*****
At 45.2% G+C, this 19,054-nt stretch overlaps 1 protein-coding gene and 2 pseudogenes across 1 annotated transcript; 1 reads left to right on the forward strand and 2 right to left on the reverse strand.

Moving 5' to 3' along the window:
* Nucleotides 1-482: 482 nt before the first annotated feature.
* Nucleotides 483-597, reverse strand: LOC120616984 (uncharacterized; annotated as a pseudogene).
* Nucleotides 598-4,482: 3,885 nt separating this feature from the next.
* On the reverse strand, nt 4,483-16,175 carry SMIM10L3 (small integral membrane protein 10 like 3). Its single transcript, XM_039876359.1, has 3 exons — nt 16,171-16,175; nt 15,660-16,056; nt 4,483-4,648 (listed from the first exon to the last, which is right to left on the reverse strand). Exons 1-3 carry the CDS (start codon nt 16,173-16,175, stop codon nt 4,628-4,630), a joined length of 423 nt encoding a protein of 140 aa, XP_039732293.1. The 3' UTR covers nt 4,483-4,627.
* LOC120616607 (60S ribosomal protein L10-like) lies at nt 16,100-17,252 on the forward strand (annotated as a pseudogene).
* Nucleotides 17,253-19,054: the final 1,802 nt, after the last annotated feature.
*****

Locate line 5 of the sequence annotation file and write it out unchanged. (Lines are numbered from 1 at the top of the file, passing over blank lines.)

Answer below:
* Nucleotides 598-4,482: 3,885 nt separating this feature from the next.